BANDON - “Bandon in the 1950s, 60s and 70s” will be the topic or a photo-rich program by Mayor Mary Schamehorn at the Bandon Historical Society Museum on Saturday, Aug. 17. The program will begin at 11 a.m. and be repeated at 2 p.m. Admission to the programs and to the museum for the day will be free thanks to the sponsorship of Chas Waldrop, Real Estate.
“If you like the old pictures I share in my ‘As I See It’ column, you’ll like this program,” said Schamehorn.
The photographs are from the collection of Western World negatives the career reporter saved from destruction.
Portland columnist Steve Duin recorded the story in an article printed in the Sunday Oregonian March 14, 2015:
“The editor of the Western World in the early '80s, Schamehorn came to work one morning to find a dozen boxes piled at the back door. The newspaper was abandoning its corner office inside the old Price 'n Pride off Highway 101, and the boxes - the Western World's photo archive, at least 30,000 negatives - were headed elsewhere.
“‘We're hauling 'em to the dump,’ publisher John Cribb told her. Schamehorn was stunned. She was the paper's news hound, intrepid photographer and contentious historian. With Rolleiflex or Nikon in hand, she framed many of those shots. She lived most of the stories.
“So, she loaded the negatives into her car. ‘I had an old, old house that survived the (1936) fire,’ she says, ‘and a creepy old basement. I hauled them to that basement, box by box. For 30 years, I've hauled them with me. I didn't know what I would ever do with them. Until computer scanning came along.’ The ultimate in salvage operations,” reported Duin.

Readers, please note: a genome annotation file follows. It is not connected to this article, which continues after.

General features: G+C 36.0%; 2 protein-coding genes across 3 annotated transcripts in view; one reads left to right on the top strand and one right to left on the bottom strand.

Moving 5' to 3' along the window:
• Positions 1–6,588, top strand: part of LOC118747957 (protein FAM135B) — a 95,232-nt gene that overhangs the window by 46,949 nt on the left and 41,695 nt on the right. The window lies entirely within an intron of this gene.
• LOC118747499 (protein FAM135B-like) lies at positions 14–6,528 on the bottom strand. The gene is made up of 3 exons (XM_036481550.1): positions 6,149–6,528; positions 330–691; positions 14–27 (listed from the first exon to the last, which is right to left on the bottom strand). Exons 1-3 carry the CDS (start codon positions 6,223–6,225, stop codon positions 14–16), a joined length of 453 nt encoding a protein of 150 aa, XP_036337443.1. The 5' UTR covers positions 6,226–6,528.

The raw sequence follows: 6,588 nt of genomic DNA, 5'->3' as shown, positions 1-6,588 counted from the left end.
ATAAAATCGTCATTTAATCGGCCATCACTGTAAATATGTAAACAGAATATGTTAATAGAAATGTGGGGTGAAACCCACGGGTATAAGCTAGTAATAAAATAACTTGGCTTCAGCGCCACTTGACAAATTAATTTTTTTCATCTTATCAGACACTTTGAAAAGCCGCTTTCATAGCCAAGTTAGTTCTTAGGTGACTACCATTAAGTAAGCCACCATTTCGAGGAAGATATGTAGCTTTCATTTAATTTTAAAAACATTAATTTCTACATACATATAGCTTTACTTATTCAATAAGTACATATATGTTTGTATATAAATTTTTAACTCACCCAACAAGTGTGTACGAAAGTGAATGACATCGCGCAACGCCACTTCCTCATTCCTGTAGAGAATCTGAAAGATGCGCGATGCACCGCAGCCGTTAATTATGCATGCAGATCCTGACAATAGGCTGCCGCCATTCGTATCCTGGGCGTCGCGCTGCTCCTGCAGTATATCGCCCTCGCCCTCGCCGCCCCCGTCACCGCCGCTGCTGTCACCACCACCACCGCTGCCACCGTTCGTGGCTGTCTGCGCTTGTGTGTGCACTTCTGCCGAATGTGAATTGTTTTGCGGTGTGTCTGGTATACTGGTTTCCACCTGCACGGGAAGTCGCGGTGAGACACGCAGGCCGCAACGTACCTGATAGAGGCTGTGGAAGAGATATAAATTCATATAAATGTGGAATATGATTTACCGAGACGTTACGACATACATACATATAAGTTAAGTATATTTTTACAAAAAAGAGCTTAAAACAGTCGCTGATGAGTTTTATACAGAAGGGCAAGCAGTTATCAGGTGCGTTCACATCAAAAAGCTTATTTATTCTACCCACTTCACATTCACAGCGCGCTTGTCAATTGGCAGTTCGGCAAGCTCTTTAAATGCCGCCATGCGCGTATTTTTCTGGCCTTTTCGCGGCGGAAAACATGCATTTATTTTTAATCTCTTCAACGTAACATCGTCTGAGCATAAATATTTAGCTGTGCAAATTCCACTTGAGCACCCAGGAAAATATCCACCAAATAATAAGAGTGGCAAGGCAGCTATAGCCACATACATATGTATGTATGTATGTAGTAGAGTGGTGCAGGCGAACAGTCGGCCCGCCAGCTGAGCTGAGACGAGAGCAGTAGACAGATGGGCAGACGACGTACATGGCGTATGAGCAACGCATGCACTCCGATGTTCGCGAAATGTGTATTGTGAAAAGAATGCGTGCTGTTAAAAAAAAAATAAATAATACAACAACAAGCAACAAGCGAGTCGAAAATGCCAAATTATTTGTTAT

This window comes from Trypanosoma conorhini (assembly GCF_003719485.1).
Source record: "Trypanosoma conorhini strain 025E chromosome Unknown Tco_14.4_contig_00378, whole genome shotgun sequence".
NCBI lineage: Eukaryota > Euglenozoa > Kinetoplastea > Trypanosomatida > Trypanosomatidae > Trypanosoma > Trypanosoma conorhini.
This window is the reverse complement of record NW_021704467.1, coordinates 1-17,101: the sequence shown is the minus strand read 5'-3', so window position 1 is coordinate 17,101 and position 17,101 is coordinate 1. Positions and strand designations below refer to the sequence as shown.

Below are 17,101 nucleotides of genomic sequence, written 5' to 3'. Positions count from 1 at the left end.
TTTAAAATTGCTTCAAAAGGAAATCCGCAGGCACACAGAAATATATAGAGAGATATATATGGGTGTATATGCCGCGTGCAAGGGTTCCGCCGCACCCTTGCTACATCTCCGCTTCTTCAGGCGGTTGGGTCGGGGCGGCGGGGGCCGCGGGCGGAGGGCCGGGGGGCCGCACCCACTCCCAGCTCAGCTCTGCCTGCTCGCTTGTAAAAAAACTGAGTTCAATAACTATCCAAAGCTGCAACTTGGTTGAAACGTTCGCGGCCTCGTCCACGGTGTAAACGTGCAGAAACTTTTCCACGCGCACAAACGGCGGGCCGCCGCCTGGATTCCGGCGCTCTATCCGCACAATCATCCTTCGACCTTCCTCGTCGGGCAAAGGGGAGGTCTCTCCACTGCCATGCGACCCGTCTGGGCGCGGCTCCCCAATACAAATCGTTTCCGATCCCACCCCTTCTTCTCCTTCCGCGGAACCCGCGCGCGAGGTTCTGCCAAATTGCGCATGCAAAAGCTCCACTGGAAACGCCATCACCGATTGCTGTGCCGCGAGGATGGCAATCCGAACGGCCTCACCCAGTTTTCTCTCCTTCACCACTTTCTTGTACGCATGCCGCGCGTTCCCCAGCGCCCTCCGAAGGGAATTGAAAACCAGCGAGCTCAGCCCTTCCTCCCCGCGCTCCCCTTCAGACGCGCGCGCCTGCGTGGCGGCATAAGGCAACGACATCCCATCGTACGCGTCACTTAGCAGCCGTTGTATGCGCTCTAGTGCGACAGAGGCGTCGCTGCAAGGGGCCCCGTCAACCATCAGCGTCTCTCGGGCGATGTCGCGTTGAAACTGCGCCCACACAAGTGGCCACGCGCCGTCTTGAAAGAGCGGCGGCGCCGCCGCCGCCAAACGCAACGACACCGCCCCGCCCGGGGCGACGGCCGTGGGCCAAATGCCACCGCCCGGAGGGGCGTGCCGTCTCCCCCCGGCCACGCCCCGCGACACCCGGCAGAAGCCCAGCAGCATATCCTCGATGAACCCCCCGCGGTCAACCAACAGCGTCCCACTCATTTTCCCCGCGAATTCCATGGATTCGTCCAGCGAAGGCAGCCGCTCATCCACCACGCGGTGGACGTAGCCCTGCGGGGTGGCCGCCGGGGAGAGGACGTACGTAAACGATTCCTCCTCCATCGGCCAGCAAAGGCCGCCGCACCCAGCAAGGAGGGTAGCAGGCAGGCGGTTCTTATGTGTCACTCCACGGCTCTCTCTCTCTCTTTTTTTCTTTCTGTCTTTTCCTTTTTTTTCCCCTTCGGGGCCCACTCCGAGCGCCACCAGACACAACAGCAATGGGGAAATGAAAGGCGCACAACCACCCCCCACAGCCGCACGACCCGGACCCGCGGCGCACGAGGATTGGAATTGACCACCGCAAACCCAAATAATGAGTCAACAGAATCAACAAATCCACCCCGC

A member of the Museum’s board of directors, Schamehorn has worked with the Bandon Historical Society to scan, label, preserve and protect her negative collection. She also helped arrange for Western World Editor Amy Moss Strong and Lee Enterprises, which owns the paper, to contribute the rest of its film negative archive and its entire bound volume collection to the Museum.
Saturday’s program will sample from the collection of negatives.
“For those of us who remember the Sixties, the pictures in this collection will jar some memories, even if we didn’t live in Bandon,” said Museum board vice-president Jim Proehl. “Those who lived here will have a fun time recognizing faces and places. People new to the community will get a look at Bandon in the historic, but not-so-distant, past.”
In the summer, the Museum, located at the corner of U.S. Highway 101 and Fillmore Avenue, is open every day from 10 a.m.-4 p.m.